Ultimate Gift, The
PG
Entertainment: +3
Acceptability: +3

Drew Fuller, Abigail Breslin, Ali Hillis, Lee Meriwether, Brian Dennehy, James Garner. Drama. Written by Cheryl McKay. Based on the novel by Jim Stovall. Directed by Michael O. Sajbel.

FILM SYNOPSIS: Upon the death of his extremely wealthy grandfather, a rebellious rich kid (Drew Fuller) learns that he has to accomplish several tasks before receiving his inheritance. Through these arduous missions and the grounded people he meets along the way, the young man comes to a spiritual enlightening.

PREVIEW REVIEW: Biblical lessons are making their way back into films with the arrival of studio branches designed to reach Christians and spiritual thinkers. Its a time of new birth complete with labor pains. These movie companies are searching for the best way of presenting spiritual matters much the same way pioneer filmmakers once experimented with camera placement, editing trickery and the addition of sound. Most of these recent explorations containing religious subtext have disappointed critics and moviegoers alike, as we have expected instant maturity in this field. The motion picture trailblazers of the 20s, 30s and 40s had one advantage over their current counterparts; the innocence of the cinema patron. Modern moviegoers, however, have seen it all, every special effect and every story element, including a few examples of New Testament enlightenment. And they arent much for stepping back in time.,p>The filmmakers attempting the blending of technical and artistic achievement with an infusion of spiritual subject matter often appear simplistic, like toddlers taking first steps. Gratefully, with many of these new films we see growth. Such is the case with The Ultimate Gift, the latest effort released by Fox Faith. The Ultimate Gift doesnt preach, it merely suggests. For example, when the lead character finds himself in a hospital chapel, he reverently contemplates at the foot of a statue of Christ. It is an honest, moving moment as he discusses eternal matters with a sickly child. And when this protagonist determines to do for others by building a massive clinic, he points out where a chapel will stand. The film doesnt say, Repent, but this significant detail implies that religious awareness is at the center of his good intentions, and should therefore, be apart of ours.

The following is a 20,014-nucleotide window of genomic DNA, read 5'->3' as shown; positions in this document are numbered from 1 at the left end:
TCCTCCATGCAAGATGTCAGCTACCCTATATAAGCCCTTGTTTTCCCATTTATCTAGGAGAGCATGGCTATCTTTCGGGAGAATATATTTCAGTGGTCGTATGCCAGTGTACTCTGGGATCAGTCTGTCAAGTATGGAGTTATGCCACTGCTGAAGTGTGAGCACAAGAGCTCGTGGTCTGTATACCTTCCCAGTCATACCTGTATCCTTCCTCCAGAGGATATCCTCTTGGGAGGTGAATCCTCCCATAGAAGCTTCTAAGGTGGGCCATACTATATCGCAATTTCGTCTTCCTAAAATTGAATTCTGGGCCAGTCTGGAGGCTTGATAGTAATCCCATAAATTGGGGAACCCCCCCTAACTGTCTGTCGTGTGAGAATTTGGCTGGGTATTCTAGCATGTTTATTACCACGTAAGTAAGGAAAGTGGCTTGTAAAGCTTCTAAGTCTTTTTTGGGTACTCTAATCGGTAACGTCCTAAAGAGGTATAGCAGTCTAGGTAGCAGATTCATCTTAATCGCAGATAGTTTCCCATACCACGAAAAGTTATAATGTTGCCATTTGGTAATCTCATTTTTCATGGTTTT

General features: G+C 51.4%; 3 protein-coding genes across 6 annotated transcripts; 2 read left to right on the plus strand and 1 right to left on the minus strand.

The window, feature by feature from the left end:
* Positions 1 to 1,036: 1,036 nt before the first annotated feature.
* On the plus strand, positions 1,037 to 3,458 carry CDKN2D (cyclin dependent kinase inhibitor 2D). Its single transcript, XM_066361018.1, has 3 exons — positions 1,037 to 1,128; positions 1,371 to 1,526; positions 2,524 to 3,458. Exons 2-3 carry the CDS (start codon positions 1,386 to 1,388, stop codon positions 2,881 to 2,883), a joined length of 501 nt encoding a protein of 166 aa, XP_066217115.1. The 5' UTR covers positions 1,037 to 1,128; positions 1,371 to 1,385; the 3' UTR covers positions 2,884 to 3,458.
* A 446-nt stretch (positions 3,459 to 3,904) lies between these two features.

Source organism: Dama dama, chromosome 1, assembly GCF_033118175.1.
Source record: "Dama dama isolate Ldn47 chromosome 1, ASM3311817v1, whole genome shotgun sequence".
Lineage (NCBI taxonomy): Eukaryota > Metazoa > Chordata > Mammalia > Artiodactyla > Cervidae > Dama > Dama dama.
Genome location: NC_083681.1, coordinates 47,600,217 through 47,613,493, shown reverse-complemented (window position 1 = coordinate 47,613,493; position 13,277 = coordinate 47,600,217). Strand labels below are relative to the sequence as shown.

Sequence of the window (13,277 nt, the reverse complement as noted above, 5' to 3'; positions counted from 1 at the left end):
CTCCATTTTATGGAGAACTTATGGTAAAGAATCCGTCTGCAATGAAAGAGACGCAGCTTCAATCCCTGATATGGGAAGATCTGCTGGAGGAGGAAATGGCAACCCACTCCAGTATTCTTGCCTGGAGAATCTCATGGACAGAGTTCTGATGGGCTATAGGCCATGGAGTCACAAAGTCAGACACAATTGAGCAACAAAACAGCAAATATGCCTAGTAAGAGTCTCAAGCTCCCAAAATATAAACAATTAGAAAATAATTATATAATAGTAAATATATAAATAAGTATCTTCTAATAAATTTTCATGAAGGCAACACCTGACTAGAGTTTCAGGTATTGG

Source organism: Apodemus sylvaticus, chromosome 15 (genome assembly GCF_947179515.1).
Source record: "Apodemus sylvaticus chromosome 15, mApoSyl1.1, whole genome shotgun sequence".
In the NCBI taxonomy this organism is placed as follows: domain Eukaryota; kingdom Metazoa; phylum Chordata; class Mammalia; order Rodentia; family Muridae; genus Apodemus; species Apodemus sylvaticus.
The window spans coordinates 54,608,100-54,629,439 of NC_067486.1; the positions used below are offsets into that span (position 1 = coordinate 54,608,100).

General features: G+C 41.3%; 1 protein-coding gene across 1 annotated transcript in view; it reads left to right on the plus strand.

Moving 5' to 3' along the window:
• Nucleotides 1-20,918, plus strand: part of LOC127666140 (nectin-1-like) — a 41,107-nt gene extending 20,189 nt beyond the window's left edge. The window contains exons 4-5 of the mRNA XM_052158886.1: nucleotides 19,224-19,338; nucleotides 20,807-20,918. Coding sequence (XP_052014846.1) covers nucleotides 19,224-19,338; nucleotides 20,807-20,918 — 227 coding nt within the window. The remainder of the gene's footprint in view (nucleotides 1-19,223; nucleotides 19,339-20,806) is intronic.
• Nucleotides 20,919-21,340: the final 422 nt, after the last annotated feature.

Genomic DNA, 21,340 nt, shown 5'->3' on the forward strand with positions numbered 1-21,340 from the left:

Writer Cheryl McKay (Gigi: Gods Little Princess) and director Michael O. Sajbel (who also helmed One Night With the King) slyly incorporate an acknowledgement of spiritual development within their storyline. My only problem with their noble effort was in the casting of young Drew Fuller. The actor has to play a self-absorbed jerk. This he does effectively. Unfortunately, I was never convinced of his subsequent evolution. The actor had difficulty in relaying an inner emotional turmoil and was unable to reflect a believable change of heart. In the scene where a child dies, he turns away from the camera, which comes across as unable to muster tears or the emotion of loss. We see change in the character, but its in the script and direction, sadly, not in the performance. Surrounded by pros such as Bill Cobbs, James Garner and Brian Dennehy, newcomer Fuller is simply outclassed and out-acted. (That said, hes good looking and charismatic; if he takes the challenge, I expect he will develop into a fine actor.)

Now, some are going to find my observations a bit picayune, but I support my evaluation with reflections of the spiritual dynamic depicted in films gone by (Places in the Heart, Stars in My Crown, The Apostle, and the more recent Tsotsi). Others will consider my lack of enthusiasm as betrayal to the cause. Not so. The Ultimate Gift is sound filmmaking, with an uplifting narrative, but if we call good stuff great, then we may never get great stuff.

Due to all the dynamics involved in filmmatic storytelling, it is a miracle when any film comes together. Adding spiritual elements to the equation only makes for an even more miraculous accomplishment, when it succeeds. Thanks to these filmmakers and companies like Fox Faith, we may one day find ourselves watching a masterpiece that also honors God and shrewdly points the way to the cross.

Heres my caution for those wholl decide to wait until the next Christian-respecting movie rather than supporting this one. If we dont back early efforts containing Christian themes, then studios may lose heart and forsake the possible masterpiece. This is a movie worth attending as it fuses Christian values with an interesting plotline. Writer McKay and director Sajbel should be congratulated for their efforts.

Preview Reviewer: Phil Boatwright
Distributor: Fox Faith

Summary
Crude Language: None
Obscene Language: The term screw you is spoken, but it is used to reveal the hostile nature and self-centeredness of the lead before he becomes enlightened. There are a couple of minor expletives, but no other harsh language.
Profanity: None
Violence: At one point the lead and another man are captured and held hostage by South American narcotics warlords. They are beaten and threatened with death.
Sexual Intercourse: None
Nudity: None
Homosexual Conduct: None
Sexually Suggestive Action/Dialog: None
Drug Abuse: Some social drinking wine with dinner.
Other: Death is a central component to the storyline, as we learn of the grandfathers death, and the leads father had also died years before in a plane crash. A little girl suffers from leukemia and dies from the disease. It is well handled, her death a poignant element to the narrative, but the death may be too disturbing for little kids.
Running Time: 117 minutes
Intended Audience: Teens and Adults

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